Read: By this measure, U.S. stocks are more expensive than ever
Stocks also are pricey based on another measure. The cyclically-adjusted Shiller PE, which factors price-to-earnings ratios based on average inflation-adjusted earnings from the previous 10 years, is at 26.2, representing its highest level since 2007.
As the Fed alludes in its comments, investors have been driven into stocks because low and negative-interest yielding assets emerging in many parts of the world aren’t offering better options.
But just because stocks are registering as pricey by some measures doesn’t mean that investors should necessarily sell. Stocks can always head higher despite being expensive.
Yellen & Co. aren’t sounding any alarm bells just yet, but the central bank’s comments on stock values is in the spirit of focusing on the stability of financial markets. Inflated valuations can lead to bubbles and that can be a problem.
To be sure, the lack of better-returning assets is partially a problem borne out of the Fed and other central banks, which have been implementing a raft of quantitative easing measures to boost sluggish economies, which have created some distortions in the market, including those negative yielding sovereign bonds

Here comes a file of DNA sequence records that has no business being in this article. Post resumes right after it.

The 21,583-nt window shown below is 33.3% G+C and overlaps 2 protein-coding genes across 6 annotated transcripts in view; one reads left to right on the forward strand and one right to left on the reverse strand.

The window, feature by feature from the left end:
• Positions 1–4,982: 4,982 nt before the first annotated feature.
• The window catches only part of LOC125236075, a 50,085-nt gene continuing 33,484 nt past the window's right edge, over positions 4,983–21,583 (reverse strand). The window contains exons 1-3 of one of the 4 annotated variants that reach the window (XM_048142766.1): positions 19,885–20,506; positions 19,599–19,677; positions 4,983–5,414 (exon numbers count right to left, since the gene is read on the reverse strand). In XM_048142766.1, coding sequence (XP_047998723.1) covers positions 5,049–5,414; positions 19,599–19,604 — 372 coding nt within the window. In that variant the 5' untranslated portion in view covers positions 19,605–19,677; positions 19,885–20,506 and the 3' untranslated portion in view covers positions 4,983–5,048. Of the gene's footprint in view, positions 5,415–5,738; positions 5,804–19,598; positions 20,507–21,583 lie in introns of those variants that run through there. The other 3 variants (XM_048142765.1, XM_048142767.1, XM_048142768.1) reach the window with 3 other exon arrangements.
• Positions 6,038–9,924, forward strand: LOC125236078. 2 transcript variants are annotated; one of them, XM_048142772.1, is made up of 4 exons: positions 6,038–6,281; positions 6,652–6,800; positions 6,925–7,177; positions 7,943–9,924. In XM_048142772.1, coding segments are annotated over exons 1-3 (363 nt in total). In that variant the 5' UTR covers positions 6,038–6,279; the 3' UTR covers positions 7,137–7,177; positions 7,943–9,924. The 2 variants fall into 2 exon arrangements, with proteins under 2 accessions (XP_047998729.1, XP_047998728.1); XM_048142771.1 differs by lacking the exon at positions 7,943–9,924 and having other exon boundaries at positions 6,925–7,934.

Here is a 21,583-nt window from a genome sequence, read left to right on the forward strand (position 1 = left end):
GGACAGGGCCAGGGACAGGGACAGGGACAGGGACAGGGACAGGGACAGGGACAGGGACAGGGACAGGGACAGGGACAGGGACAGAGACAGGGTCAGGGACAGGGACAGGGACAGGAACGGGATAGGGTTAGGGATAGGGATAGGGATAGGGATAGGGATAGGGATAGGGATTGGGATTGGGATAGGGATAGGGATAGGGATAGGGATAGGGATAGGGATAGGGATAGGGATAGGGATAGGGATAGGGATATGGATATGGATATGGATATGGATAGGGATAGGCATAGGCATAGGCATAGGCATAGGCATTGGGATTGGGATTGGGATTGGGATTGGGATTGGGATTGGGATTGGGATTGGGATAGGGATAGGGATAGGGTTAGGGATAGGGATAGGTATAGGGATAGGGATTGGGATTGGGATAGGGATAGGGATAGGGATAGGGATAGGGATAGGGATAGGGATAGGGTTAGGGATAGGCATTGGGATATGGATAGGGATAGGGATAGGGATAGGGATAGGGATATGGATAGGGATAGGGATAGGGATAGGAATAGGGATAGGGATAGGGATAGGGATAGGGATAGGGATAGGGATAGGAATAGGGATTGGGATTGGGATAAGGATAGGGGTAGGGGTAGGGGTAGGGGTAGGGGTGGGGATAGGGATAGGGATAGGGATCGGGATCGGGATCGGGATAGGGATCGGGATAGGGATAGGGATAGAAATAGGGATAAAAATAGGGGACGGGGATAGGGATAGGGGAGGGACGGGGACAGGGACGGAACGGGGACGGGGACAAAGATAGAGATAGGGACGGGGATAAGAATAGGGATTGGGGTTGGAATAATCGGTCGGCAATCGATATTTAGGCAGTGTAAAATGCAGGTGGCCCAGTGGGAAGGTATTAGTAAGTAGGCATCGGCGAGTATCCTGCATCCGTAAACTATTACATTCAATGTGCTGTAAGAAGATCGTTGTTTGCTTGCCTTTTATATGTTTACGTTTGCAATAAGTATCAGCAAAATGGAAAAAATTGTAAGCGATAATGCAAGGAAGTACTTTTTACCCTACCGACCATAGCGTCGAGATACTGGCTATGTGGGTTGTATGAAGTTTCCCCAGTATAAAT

Despite expressing strong anti-Assad sentiments,” a study from the Brookings Institution released last year found, “the bottom line is that Americans remain strongly opposed to American military operations against Assad’s army in Syria, with 72% opposing and 25% supporting such operations.” Those views held across party lines. In a poll released in February, Gallup found that, while a third of Americans want more military involvement, more than half want no escalation of our intervention there.
The diplomats should not be scorned for their dissent—it is entirely appropriate that they advise top officials of their thinking—and, though the question of leaking the memo to the general public is more complicated, ultimately our democratic process in deciding whether to intervene is strengthened by having more diverse perspectives. None of that, however, means that the dissenting diplomats, Hillary Clinton, or anyone else advocating a broader US war in Syria should escape the hard questions that our nation so often avoids before military adventures. Syria is too dangerous to make that mistake again.
Some 50 State Department officials have signed a memo calling on President Obama to launch air and missile strikes on the Damascus regime of Bashar Assad.
A “judicious use of stand-off and air weapons,” they claim, “would undergird and drive a more focused and hard-nosed U.S.-led diplomatic process.”